The Court thereafter considered the typical software license agreements, both the master agreements between the software owner and dealers/distributors as well as the end use agreements between the software owner & the individual end users. The Court took note of certain specific clauses thereof which stated as follows:-

  • the agreement was between the software IP owner (Licensor) and the end user (Licencee)
  • the IP owner retained the IP in the software & contained to remain the owner of the software in that regard
  • the licencee could not sell, license or distribute copies of the software.
  • the licencee did not acquire any right to transfer or license or distribute the software and only obtained a limited right to use the software in question.

The Court arrived at a conclusion that the software owner retained the copyright in the software, regardless of whether it was canned, packaged or customized and that the transfer that took place was of a limited right to use, with copyright protection retained by the owner. The members of the petitioner association entered into master end use license agreements which enabled them to market the software to individual end users, under the end use licensing agreements in question. On a consideration of these factors, the Court held that in a situation as above, no transfer of the software took place at all and hence the provisions of the Constitution, under Article 366(29A)(d) thereof, in terms of deemed sales of goods were also not attracted to the case in hand. The Court therefore came to the conclusion that it could not be held that merely because software was goods, all transactions relating thereto must be outside the purview of the service tax, as they necessarily could only amount to actual sales of such software or deemed sales of such software, in the form of a transfer of the right to use such software. The Court held that such a conclusion could not be drawn and it was entirely possible to visualize situations where the transactions in relation to software, which was admittedly goods, were not covered within the ambit of either actual sales or deemed sales. Specifically, the typical software end user licence agreement in question visualized the contracting parties to enter into a services contract, whereby one contracting party would provide a service to the other, in relation to software. The Court therefore held that while it undoubtedly concurred with the Supreme Court in regard to the dominant intent test to consider taxability, that test was necessarily a factual one, to be conducted qua the actual transactions that were under consideration. There could not be any automatic or axiomatic conclusion that since software was goods, the dominant intent of the contracting parties, in relation to such software, could only relate to sales and not to services.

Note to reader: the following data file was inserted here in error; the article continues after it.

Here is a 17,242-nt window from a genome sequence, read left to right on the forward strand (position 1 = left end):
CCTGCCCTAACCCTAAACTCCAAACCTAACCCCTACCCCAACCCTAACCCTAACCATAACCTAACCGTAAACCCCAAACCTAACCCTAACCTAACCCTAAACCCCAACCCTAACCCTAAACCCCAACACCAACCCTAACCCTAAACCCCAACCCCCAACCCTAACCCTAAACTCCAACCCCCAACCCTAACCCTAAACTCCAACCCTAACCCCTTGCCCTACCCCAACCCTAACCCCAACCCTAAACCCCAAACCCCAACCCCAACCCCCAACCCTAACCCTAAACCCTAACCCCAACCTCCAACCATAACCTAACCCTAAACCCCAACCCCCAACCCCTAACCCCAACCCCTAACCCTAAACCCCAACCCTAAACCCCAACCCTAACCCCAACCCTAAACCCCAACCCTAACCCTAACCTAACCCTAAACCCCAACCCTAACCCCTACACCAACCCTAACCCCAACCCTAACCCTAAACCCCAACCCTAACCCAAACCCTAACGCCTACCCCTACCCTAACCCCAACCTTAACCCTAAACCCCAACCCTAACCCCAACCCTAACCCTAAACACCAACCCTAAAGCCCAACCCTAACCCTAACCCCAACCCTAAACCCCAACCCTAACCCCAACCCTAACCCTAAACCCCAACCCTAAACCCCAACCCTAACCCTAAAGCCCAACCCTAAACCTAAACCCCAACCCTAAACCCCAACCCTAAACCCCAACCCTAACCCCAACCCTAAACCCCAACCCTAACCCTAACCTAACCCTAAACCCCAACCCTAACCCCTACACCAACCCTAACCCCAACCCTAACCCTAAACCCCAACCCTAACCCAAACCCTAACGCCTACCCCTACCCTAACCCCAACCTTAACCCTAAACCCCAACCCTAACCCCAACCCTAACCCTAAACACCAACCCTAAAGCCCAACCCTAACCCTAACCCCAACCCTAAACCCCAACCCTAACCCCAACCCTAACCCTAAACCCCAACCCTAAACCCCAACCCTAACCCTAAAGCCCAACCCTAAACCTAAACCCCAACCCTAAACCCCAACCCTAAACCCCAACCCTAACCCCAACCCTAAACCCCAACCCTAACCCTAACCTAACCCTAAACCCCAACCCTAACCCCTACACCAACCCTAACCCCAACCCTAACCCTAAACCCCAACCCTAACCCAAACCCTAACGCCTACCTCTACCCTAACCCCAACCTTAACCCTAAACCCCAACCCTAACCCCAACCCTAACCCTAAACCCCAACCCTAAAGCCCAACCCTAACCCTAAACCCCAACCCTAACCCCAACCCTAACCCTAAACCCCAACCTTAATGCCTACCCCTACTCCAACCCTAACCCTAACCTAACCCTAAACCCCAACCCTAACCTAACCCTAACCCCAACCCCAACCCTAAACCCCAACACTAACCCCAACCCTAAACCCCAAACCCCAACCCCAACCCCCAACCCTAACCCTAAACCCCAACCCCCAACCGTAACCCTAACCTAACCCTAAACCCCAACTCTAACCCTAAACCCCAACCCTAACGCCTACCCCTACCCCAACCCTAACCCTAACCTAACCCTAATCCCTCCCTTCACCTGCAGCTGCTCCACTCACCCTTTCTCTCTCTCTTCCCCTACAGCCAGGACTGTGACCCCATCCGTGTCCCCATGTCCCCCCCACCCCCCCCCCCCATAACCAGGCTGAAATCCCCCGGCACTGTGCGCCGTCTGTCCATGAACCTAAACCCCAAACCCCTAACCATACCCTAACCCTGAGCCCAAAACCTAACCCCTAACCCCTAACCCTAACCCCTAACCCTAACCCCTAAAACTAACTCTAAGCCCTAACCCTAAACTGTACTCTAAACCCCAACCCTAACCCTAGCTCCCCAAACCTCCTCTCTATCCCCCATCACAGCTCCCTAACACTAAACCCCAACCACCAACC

The Court therefore concluded that the provisions in the service tax law introducing the taxable service of information technology services were constitutionally valid and it could not be held that the Centre had no Constitutional powers to tax transactions relating to software. The Court said that it was always open for the petitioners to argue their case regarding the dominant intention of the parties and they could hence resist the imposition of service tax by demonstrating that the transaction was a sale and not a service.